PICKENS COUNTY — Easter is a holiday celebrating the resurrection of Jesus Christ three days after his crucifixion. It is a deeply spiritual day for observers, marking the end of Lent and considered by many biblical scholars to be one of the holiest — if not the holiest — of the Christian holidays.
Which naturally begs the question: What in the world does an egg-delivering rabbit have to do it?
Common sense suggests there is no logical correlation between the Easter Bunny and Easter. In fact, one survey suggested that most people simply assume commercialism is the driving factor behind the bunny.
In reality, the bunny and the eggs date back to at least the 13th century.
According to the University of Florida’s Center for Children’s Literature and Culture, the first mentions of the Easter Bunny come from early Pagan traditions stemming from an area in Europe that is now Germany.
The people at the time worshiped several gods and goddesses — among them “Eostra,” who was the goddess of fertility and Spring.
Feasts honoring Eostra were held on the Vernal Equinox by worshippers to help ensure a large family and to celebrate the end of Winter.
Her symbol? The rabbit.
Eggs came in about the same time. For obvious reasons, eggs were the traditional symbol for life and birth in the pagan tradition.
Bottom line? It was only a matter of time before rabbits and eggs became the symbols of Spring.
Later, around the 15th century, Roman Catholicism had fully taken root and was by far the dominant religion in the region. As time passed, Germanic, pagan and spring traditions melded together.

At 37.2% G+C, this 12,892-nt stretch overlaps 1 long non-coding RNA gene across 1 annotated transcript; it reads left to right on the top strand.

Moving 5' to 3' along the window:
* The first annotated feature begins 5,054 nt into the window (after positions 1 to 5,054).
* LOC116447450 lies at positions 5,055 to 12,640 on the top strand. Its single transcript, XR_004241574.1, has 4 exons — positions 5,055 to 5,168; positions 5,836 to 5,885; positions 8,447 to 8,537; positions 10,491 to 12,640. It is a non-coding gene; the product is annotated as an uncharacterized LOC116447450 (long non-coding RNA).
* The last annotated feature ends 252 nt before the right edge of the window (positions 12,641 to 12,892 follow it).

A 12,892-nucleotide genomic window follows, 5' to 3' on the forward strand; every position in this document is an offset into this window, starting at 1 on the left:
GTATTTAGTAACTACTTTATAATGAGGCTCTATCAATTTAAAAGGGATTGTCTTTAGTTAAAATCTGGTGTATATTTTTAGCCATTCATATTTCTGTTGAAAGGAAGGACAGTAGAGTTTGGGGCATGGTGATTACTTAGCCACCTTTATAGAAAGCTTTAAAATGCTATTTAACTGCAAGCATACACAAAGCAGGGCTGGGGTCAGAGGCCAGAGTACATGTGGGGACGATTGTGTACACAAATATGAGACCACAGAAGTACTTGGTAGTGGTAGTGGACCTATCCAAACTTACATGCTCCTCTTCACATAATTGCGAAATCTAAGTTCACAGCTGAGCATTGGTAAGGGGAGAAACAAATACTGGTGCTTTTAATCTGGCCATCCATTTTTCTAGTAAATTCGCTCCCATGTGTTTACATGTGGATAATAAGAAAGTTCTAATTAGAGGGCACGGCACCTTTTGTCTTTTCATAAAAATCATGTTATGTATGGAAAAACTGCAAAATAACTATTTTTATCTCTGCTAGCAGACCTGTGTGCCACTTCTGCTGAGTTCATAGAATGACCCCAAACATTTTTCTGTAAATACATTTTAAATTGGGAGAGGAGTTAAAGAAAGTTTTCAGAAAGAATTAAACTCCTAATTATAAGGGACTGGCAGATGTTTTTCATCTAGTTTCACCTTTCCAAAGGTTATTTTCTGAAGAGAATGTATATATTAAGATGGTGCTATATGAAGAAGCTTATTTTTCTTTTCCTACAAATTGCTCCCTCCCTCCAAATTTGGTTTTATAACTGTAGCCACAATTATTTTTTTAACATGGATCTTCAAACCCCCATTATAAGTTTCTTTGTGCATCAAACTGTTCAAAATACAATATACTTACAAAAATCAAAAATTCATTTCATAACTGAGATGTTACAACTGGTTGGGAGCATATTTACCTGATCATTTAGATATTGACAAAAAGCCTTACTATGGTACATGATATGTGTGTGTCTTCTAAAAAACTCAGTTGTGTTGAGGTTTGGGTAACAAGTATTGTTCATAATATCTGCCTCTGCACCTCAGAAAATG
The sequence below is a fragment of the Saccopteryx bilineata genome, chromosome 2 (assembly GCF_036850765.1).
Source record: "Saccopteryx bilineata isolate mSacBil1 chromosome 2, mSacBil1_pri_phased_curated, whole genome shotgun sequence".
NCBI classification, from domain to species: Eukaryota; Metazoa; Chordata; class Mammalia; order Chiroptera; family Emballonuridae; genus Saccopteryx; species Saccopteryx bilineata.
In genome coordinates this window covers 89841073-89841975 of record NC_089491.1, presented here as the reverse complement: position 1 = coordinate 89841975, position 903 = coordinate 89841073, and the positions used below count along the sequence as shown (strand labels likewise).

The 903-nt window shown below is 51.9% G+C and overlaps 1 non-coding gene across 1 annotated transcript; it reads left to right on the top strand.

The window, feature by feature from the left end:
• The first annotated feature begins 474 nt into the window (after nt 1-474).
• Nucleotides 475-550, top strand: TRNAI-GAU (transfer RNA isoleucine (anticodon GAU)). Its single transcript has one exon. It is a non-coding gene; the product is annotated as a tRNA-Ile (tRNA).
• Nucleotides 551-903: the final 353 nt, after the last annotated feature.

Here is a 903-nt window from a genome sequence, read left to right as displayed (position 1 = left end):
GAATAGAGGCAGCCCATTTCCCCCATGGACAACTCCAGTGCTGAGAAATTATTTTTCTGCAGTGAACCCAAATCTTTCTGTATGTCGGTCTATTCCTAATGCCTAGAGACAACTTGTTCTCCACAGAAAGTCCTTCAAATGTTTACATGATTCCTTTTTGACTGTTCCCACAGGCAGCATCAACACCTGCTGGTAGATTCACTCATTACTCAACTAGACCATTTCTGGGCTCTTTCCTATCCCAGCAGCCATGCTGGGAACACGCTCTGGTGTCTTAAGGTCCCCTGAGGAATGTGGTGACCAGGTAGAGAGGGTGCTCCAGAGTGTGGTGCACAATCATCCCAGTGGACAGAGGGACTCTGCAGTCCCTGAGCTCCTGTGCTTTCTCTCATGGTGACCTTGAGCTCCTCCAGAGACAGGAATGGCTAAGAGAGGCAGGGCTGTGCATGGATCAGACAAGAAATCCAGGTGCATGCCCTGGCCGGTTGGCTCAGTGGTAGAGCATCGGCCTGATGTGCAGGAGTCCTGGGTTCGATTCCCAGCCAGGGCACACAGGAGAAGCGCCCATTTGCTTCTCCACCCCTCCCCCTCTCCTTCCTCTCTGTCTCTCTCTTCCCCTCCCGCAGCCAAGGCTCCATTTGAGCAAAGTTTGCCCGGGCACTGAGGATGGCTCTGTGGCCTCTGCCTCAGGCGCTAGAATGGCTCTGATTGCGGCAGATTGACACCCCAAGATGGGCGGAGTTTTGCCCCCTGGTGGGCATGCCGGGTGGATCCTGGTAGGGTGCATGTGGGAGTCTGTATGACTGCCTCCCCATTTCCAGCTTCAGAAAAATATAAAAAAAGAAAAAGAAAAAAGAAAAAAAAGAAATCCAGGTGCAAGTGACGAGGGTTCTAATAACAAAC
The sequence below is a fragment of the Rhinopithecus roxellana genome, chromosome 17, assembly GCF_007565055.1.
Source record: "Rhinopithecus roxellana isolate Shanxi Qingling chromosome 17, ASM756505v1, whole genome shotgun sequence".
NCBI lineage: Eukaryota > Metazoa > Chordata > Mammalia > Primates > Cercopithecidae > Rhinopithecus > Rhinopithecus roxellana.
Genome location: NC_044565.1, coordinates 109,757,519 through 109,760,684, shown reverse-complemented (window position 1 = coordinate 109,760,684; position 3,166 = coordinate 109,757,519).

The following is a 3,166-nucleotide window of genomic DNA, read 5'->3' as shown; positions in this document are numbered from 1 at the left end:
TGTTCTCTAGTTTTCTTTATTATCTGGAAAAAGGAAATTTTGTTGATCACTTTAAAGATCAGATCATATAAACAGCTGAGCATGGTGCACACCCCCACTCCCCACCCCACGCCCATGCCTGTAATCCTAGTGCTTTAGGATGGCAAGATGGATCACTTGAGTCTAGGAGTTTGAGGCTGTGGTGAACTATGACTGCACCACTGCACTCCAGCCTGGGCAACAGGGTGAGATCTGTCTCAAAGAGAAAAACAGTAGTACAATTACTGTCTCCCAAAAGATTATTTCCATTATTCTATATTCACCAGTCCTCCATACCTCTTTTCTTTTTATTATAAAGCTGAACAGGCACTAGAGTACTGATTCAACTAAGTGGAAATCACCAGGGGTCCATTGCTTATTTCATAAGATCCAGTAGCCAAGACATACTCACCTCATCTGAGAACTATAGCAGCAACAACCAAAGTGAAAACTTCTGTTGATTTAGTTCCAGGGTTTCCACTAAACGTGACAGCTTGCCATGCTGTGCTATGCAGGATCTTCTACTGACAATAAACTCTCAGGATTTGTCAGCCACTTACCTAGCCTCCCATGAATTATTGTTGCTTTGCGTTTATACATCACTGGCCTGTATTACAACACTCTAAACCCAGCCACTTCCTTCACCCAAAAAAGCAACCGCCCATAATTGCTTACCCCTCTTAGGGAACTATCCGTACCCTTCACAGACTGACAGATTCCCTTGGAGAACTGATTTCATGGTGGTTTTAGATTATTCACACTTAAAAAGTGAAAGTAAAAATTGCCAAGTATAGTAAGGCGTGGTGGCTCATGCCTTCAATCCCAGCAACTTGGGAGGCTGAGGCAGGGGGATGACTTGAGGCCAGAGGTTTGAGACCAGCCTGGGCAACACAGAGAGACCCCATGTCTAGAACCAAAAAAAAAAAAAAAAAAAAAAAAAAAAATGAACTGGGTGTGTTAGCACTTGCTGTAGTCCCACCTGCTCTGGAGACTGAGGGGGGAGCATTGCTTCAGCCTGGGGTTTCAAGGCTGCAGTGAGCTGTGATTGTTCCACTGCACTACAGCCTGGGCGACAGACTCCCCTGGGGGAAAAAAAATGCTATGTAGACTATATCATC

Behold! The Easter Bunny was born.
Much like the Christmas tree, the Easter Bunny tradition didn’t really take hold in America until German immigrants came and settled in Pennsylvania, bringing their traditions with them.
It quickly spread.
Today, the Easter Bunny is not only the symbol of the holiday, he is the center point to a multi-billion dollar industry.
According to Internet Retailer, Barna Group, National Retail Federation, and the National Confectioner’s Association, Americans annually spend $14.6 billion — that’s billion with a “B” — on all Easter related goods.
That number may seem high, but keep in mind that it’s not just for chocolate bunnies, although candy does account for $2.1 billion and over 90 million chocolate rabbits are poured into molds every year.
Easter clothes, Easter flowers, gifts, groceries for Easter dinner, greeting cards all go into reaching that staggering final number.
In fact, as far as commercialized holidays go, the survey placed Easter second only to Christmas, with Valentine’s Day and Mother’s Day taking third and fourth places, respectively.
So this Sunday, whether you are brushing off your fancy hat before attending a sunrise church service, basting a honey ham in preparation to stick it in the oven or stuffing little plastic eggs with jelly beans and peeps to hide all around your house, remember that traditions all come from somewhere and even the strangest of customs have their root in history.
Reach Kasie Strickland at 864-855-0355.